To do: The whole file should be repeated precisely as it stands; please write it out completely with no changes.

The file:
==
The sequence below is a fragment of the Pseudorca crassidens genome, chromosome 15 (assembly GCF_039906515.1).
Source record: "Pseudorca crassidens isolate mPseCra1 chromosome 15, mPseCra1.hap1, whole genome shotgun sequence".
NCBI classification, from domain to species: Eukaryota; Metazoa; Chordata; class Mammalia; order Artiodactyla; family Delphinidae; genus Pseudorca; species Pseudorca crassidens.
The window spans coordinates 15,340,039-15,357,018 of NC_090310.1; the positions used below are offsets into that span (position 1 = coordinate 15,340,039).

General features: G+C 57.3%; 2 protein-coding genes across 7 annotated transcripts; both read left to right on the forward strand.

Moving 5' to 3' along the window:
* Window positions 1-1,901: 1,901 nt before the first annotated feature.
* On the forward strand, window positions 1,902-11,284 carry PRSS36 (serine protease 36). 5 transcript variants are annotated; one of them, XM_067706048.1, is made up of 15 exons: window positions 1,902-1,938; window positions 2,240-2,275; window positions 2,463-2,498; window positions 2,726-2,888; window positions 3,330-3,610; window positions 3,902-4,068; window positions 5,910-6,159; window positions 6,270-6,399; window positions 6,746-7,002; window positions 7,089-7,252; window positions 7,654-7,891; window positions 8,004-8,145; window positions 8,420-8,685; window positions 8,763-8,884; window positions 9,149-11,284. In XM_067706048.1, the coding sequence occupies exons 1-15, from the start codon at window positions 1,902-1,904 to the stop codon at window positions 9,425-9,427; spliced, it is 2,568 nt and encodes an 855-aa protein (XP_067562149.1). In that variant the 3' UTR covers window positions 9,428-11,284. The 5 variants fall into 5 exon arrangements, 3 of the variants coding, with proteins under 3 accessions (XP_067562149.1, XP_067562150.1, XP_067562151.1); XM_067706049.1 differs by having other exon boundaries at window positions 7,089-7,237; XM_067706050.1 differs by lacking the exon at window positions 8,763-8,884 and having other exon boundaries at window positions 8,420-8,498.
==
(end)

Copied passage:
The sequence below is a fragment of the Pseudorca crassidens genome, chromosome 15 (assembly GCF_039906515.1).
Source record: "Pseudorca crassidens isolate mPseCra1 chromosome 15, mPseCra1.hap1, whole genome shotgun sequence".
NCBI classification, from domain to species: Eukaryota; Metazoa; Chordata; class Mammalia; order Artiodactyla; family Delphinidae; genus Pseudorca; species Pseudorca crassidens.
The window spans coordinates 15,340,039-15,357,018 of NC_090310.1; the positions used below are offsets into that span (position 1 = coordinate 15,340,039).

General features: G+C 57.3%; 2 protein-coding genes across 7 annotated transcripts; both read left to right on the forward strand.

Moving 5' to 3' along the window:
* Window positions 1-1,901: 1,901 nt before the first annotated feature.
* On the forward strand, window positions 1,902-11,284 carry PRSS36 (serine protease 36). 5 transcript variants are annotated; one of them, XM_067706048.1, is made up of 15 exons: window positions 1,902-1,938; window positions 2,240-2,275; window positions 2,463-2,498; window positions 2,726-2,888; window positions 3,330-3,610; window positions 3,902-4,068; window positions 5,910-6,159; window positions 6,270-6,399; window positions 6,746-7,002; window positions 7,089-7,252; window positions 7,654-7,891; window positions 8,004-8,145; window positions 8,420-8,685; window positions 8,763-8,884; window positions 9,149-11,284. In XM_067706048.1, the coding sequence occupies exons 1-15, from the start codon at window positions 1,902-1,904 to the stop codon at window positions 9,425-9,427; spliced, it is 2,568 nt and encodes an 855-aa protein (XP_067562149.1). In that variant the 3' UTR covers window positions 9,428-11,284. The 5 variants fall into 5 exon arrangements, 3 of the variants coding, with proteins under 3 accessions (XP_067562149.1, XP_067562150.1, XP_067562151.1); XM_067706049.1 differs by having other exon boundaries at window positions 7,089-7,237; XM_067706050.1 differs by lacking the exon at window positions 8,763-8,884 and having other exon boundaries at window positions 8,420-8,498.